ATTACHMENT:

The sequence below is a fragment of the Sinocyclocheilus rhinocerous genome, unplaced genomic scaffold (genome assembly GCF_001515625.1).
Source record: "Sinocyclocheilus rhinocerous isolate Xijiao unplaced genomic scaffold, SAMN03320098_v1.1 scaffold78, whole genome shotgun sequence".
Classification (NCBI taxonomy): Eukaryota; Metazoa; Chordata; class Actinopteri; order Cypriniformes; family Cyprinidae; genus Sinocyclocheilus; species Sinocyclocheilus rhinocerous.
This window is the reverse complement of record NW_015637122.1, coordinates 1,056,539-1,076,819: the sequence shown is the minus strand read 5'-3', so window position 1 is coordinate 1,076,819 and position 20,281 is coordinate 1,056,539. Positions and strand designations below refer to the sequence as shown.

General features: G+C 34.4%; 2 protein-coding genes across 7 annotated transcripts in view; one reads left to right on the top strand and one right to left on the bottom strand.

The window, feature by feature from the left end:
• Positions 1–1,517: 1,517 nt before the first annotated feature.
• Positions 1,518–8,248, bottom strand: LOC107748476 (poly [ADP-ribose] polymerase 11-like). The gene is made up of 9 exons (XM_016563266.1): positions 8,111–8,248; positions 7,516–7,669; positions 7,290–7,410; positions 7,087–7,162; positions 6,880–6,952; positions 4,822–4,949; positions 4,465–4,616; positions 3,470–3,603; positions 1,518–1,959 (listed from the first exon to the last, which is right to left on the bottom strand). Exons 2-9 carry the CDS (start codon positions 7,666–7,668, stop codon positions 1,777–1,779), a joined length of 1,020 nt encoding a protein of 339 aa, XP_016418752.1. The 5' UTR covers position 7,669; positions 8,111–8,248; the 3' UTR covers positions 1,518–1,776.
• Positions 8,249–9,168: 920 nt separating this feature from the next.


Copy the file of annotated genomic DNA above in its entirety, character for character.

The sequence below is a fragment of the Sinocyclocheilus rhinocerous genome, unplaced genomic scaffold (genome assembly GCF_001515625.1).
Source record: "Sinocyclocheilus rhinocerous isolate Xijiao unplaced genomic scaffold, SAMN03320098_v1.1 scaffold78, whole genome shotgun sequence".
Classification (NCBI taxonomy): Eukaryota; Metazoa; Chordata; class Actinopteri; order Cypriniformes; family Cyprinidae; genus Sinocyclocheilus; species Sinocyclocheilus rhinocerous.
This window is the reverse complement of record NW_015637122.1, coordinates 1,056,539-1,076,819: the sequence shown is the minus strand read 5'-3', so window position 1 is coordinate 1,076,819 and position 20,281 is coordinate 1,056,539. Positions and strand designations below refer to the sequence as shown.

General features: G+C 34.4%; 2 protein-coding genes across 7 annotated transcripts in view; one reads left to right on the top strand and one right to left on the bottom strand.

The window, feature by feature from the left end:
• Positions 1–1,517: 1,517 nt before the first annotated feature.
• Positions 1,518–8,248, bottom strand: LOC107748476 (poly [ADP-ribose] polymerase 11-like). The gene is made up of 9 exons (XM_016563266.1): positions 8,111–8,248; positions 7,516–7,669; positions 7,290–7,410; positions 7,087–7,162; positions 6,880–6,952; positions 4,822–4,949; positions 4,465–4,616; positions 3,470–3,603; positions 1,518–1,959 (listed from the first exon to the last, which is right to left on the bottom strand). Exons 2-9 carry the CDS (start codon positions 7,666–7,668, stop codon positions 1,777–1,779), a joined length of 1,020 nt encoding a protein of 339 aa, XP_016418752.1. The 5' UTR covers position 7,669; positions 8,111–8,248; the 3' UTR covers positions 1,518–1,776.
• Positions 8,249–9,168: 920 nt separating this feature from the next.